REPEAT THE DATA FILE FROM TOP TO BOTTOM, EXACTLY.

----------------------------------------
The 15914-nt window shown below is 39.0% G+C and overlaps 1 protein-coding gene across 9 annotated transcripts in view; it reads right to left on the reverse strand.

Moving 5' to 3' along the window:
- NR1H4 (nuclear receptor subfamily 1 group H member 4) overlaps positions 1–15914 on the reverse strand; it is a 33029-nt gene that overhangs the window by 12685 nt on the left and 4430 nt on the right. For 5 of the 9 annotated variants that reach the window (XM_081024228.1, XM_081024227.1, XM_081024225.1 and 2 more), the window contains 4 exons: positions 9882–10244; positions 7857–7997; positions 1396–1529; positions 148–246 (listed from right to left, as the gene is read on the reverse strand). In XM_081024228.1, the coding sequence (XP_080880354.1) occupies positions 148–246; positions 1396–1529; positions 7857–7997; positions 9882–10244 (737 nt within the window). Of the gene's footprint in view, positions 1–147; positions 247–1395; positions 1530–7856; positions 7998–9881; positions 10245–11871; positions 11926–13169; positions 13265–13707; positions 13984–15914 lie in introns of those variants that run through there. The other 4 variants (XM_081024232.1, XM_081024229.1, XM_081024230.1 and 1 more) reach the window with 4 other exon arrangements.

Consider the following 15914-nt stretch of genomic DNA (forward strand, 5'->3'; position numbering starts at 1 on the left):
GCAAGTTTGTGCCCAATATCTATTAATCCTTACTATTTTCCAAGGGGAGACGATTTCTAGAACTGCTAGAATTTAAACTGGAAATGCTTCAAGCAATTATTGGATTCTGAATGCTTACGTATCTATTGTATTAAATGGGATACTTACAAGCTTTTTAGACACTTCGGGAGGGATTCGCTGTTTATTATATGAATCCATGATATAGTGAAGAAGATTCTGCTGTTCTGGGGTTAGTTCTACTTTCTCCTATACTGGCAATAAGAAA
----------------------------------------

The 15914-nt window shown below is 39.0% G+C and overlaps 1 protein-coding gene across 9 annotated transcripts in view; it reads right to left on the reverse strand.

Moving 5' to 3' along the window:
- NR1H4 (nuclear receptor subfamily 1 group H member 4) overlaps positions 1–15914 on the reverse strand; it is a 33029-nt gene that overhangs the window by 12685 nt on the left and 4430 nt on the right. For 5 of the 9 annotated variants that reach the window (XM_081024228.1, XM_081024227.1, XM_081024225.1 and 2 more), the window contains 4 exons: positions 9882–10244; positions 7857–7997; positions 1396–1529; positions 148–246 (listed from right to left, as the gene is read on the reverse strand). In XM_081024228.1, the coding sequence (XP_080880354.1) occupies positions 148–246; positions 1396–1529; positions 7857–7997; positions 9882–10244 (737 nt within the window). Of the gene's footprint in view, positions 1–147; positions 247–1395; positions 1530–7856; positions 7998–9881; positions 10245–11871; positions 11926–13169; positions 13265–13707; positions 13984–15914 lie in introns of those variants that run through there. The other 4 variants (XM_081024232.1, XM_081024229.1, XM_081024230.1 and 1 more) reach the window with 4 other exon arrangements.

Consider the following 15914-nt stretch of genomic DNA (forward strand, 5'->3'; position numbering starts at 1 on the left):
GCAAGTTTGTGCCCAATATCTATTAATCCTTACTATTTTCCAAGGGGAGACGATTTCTAGAACTGCTAGAATTTAAACTGGAAATGCTTCAAGCAATTATTGGATTCTGAATGCTTACGTATCTATTGTATTAAATGGGATACTTACAAGCTTTTTAGACACTTCGGGAGGGATTCGCTGTTTATTATATGAATCCATGATATAGTGAAGAAGATTCTGCTGTTCTGGGGTTAGTTCTACTTTCTCCTATACTGGCAATAAGAAA